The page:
Savage’s love of carving was passed down from his father, Amos, and grandfather, Thomas Morris. His father whittled songbirds and made beautiful furniture, and Morris was a skilled craftsman at the quartzite quarries east of Sioux Falls. Savage is pictured here outside his workshop in 1970, near the beginning of his artistic career.
Although Savage had no formal artistic training, he understood wood, having worked as a finishing carpenter for 20 years. During those years, his artistic interest inspired him to create more decorative works such as paintings and fireplace mantels, one of which is depicted here.
Savage created his first carved sculpture in 1969. "Man Using Antique Tool," at left, is made of stained pine.
In December of 1972, Savage became a full-time woodcarver. His early pieces were made from red cedar fence posts that he obtained from South Dakota farms. Primarily working with South Dakota wood, many of his pieces are made from red cedar or walnut. The image at right shows Savage skillfully carving a cowboy from a fence post.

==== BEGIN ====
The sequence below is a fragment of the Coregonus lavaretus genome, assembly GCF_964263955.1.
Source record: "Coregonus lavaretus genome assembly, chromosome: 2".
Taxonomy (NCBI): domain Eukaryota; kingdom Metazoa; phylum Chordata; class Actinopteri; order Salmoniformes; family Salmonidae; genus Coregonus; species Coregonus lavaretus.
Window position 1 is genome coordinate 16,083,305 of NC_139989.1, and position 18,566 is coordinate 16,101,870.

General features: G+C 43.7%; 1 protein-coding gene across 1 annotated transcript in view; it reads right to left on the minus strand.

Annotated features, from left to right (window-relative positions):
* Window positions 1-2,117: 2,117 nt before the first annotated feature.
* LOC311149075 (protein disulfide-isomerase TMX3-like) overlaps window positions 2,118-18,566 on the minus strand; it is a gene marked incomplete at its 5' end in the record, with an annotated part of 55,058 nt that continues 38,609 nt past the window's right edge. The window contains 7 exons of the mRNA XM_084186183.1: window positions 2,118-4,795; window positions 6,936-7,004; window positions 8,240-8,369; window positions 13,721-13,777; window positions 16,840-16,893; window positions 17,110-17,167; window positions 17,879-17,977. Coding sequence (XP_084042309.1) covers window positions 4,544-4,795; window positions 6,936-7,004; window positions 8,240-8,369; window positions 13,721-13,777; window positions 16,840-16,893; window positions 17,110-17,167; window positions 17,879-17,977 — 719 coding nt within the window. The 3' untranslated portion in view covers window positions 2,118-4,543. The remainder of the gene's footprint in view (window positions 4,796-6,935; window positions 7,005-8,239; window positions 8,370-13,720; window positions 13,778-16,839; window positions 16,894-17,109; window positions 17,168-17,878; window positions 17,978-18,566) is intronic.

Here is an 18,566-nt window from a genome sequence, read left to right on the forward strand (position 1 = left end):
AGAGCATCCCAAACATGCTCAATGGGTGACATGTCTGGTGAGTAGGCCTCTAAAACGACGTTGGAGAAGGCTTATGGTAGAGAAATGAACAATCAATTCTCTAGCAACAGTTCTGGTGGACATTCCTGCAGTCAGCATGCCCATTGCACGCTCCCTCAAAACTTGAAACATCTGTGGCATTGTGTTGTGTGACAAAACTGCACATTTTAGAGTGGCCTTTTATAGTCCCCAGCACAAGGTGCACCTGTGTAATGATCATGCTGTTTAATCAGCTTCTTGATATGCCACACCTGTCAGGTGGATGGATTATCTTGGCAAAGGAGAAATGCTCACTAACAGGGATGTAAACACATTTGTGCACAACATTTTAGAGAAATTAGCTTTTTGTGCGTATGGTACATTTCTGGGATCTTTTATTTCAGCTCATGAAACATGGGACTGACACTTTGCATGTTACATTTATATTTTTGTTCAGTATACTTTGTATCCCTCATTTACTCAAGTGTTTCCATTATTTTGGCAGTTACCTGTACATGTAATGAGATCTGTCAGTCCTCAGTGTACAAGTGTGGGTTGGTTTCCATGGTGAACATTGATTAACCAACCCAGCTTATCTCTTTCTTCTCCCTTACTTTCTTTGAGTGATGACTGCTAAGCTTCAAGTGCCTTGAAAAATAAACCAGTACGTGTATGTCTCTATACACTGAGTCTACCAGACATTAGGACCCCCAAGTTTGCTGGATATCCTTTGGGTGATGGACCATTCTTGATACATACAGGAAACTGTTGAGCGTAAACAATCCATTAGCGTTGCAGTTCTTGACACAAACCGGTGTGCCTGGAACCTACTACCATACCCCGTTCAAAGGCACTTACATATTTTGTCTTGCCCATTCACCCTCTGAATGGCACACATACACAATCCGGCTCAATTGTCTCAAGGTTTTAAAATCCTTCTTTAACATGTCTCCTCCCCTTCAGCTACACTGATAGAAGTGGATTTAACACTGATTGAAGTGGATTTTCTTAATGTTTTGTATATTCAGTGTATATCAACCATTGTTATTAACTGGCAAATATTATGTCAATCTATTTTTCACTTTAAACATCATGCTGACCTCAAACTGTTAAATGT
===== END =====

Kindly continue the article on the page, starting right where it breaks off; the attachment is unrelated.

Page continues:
A popular theme in Savage's work is the caricature of the cowboy. Their expressions are copies of the faces Savage would make in a mirror as he worked.
Another popular theme of Savage's work is Native American heritage and culture. Completed in 1976, 2,200 pieces of natural-colored wood came together to create this sculpture of Sioux Warrior White Bull. The beaded headband alone contains 1,920 small pieces of hand-placed wood. White Bull won the gold medal for sculpture at an outdoor art show in Prescott, Arizona, in 1976, against the work of 33 other bronze artists. White Bull, a nephew of Sitting Bull, participated in the Battle of Little Bighorn in 1876.
Oglala Chief American Horse led his people in defiance of the U.S. Army and died in the Battle of Slim Buttes in the Black Hills of South Dakota in 1876. Carved a century later in 1976, Savage's "American Horse" consists of more than 500 individual pieces of 16 different types of natural-colored wood. It won third place for sculpture at the Western Heritage Art Fair in Littleton, Colorado, in 1977.